A western Queens community is divided over plans to build a new studio lot and outdoor movie set in Astoria.
Queens Community Board 1 recently passed Kaufman Astoria Studios’ (KAS) plan to de-map 36th Street from 34th to 35th Avenues and build the movie set by a two-thirds vote. But, a few local businesspeople like Vishnu Ramjoo, an associate at Bravo Supermarket located across the street from the studio, expressed concern.
“We don’t have a parking lot available to our customers, and our business is generated by the input of the community,” he said, adding, “The proposal may gain negative feedback from locals.”
Recently, the popular TV show “Nurse Jackie” spent three days filming at KAS and Ramjoo said his store had a had a slow couple of days.
“They block and close down the street, and when it comes to the business environment it becomes a ripple effect,” he said. “It affects the restaurants too.”
However, other businesses said the studio already provides a boon to their businesses and this expansion would only help them further.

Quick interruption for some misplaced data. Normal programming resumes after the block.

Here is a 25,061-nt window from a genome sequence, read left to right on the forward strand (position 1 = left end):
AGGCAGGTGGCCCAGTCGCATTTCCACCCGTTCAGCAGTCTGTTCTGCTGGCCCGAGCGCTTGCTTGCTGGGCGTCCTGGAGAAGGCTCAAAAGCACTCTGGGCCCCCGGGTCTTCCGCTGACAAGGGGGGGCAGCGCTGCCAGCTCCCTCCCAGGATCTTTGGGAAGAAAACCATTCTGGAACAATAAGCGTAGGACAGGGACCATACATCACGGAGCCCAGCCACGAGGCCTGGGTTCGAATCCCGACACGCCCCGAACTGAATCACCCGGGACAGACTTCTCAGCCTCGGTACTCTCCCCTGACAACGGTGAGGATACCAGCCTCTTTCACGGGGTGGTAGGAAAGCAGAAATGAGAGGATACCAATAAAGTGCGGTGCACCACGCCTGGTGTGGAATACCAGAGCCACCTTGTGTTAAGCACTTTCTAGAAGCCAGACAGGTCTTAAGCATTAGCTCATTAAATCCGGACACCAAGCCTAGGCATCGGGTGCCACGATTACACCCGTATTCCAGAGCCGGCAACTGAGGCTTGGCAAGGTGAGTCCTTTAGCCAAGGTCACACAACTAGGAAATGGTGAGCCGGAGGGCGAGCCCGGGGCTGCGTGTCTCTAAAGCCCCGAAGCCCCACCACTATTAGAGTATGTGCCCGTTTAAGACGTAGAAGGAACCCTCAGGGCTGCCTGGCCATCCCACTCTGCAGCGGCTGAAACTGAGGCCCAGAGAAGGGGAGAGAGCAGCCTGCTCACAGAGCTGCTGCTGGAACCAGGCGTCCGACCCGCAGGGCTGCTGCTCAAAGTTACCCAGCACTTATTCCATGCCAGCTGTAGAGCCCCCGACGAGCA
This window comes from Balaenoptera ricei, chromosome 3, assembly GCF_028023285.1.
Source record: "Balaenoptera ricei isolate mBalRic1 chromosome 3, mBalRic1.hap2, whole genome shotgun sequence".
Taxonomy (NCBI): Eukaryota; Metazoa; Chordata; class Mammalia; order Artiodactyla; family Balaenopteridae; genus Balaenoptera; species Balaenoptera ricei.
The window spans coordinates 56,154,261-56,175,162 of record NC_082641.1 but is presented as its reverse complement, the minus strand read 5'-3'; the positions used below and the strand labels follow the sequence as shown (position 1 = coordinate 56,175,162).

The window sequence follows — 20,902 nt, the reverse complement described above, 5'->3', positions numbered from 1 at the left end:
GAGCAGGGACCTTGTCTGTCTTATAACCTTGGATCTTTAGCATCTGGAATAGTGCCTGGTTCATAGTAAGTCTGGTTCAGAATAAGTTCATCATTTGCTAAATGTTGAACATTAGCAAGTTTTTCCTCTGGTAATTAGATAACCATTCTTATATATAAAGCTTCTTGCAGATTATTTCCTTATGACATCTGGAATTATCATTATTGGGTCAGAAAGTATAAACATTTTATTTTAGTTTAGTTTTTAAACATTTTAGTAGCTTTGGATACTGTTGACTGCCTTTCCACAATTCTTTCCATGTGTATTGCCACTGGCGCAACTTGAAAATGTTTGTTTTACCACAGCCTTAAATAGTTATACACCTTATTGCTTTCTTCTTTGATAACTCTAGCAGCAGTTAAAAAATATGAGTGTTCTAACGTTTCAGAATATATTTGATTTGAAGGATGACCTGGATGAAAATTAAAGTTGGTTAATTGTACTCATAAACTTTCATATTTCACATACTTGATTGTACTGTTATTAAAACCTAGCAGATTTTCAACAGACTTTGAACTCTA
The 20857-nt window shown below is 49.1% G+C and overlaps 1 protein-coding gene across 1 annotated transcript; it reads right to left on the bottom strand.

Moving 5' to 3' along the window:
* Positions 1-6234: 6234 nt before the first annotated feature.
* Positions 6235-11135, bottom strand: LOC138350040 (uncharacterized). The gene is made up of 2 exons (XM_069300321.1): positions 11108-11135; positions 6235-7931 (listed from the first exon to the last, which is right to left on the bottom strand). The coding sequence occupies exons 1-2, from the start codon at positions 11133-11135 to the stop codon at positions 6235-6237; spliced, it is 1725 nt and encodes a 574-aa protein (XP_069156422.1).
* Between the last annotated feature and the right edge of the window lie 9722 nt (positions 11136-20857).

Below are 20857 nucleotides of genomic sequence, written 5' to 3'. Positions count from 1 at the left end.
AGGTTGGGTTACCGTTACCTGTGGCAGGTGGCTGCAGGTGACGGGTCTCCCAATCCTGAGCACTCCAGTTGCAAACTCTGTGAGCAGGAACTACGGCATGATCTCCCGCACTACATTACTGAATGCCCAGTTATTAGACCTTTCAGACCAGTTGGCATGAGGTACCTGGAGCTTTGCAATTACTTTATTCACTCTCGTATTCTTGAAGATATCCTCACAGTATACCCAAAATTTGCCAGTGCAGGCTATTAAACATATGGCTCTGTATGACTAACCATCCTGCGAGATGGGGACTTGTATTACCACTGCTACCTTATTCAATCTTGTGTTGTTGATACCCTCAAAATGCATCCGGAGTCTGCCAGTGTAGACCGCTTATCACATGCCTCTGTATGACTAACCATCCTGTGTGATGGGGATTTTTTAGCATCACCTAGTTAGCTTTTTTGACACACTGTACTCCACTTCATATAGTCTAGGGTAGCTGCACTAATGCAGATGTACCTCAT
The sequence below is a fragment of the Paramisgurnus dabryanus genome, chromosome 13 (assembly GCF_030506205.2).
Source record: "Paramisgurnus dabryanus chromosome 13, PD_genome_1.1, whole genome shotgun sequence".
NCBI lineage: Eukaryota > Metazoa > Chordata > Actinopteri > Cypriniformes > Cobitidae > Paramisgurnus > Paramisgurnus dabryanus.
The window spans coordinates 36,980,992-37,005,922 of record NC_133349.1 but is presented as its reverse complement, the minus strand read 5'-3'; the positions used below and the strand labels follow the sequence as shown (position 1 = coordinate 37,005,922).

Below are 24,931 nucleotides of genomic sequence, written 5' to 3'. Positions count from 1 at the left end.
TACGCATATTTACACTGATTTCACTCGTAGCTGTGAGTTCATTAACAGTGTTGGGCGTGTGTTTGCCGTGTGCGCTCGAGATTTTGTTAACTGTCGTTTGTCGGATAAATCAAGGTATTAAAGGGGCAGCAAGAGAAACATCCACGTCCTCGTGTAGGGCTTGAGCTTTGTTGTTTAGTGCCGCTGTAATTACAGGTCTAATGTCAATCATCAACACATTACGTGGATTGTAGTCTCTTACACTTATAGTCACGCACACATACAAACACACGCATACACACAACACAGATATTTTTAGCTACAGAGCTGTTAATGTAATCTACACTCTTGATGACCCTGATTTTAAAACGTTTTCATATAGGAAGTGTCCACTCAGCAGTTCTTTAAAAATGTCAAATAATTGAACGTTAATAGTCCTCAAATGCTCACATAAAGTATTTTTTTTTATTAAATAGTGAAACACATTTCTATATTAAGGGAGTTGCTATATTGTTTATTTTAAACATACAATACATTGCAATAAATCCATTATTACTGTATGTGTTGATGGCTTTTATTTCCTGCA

“They send a lot of their clothes here from the studio, it’s good, we get a lot of business,” said a worker at T&J Dry cleaner, which is located across from KAS on 34th Avenue.
Meanwhile, a city Economic Development Corporation (EDC) spokesperson said “we have confidence in the Department of Transportation’s assessment that the surrounding streets will be able to handle the traffic and parking.”
In addition, the EDC said that “an enclosed studio with a back lot will attract more productions to New York, especially with the recent extension of the film production tax credit. A major production could mean between 200 and 400 jobs, not to mention the ancillary economic impact that local business will enjoy.”
Michael Condoleon, a senior at Frank Sinatra High School, said he didn’t think the expansion would have a negative effect on him or his fellow classmates.
“It would also open up more jobs for people, and help local businesses, so maybe it will benefit the community,” he said.
The community board’s approval is the first step in the process, which now goes to Borough President Helen Marshall’s office for review
KAS is hoping to complete public approval by the end of 2011 with construction beginning shortly after that.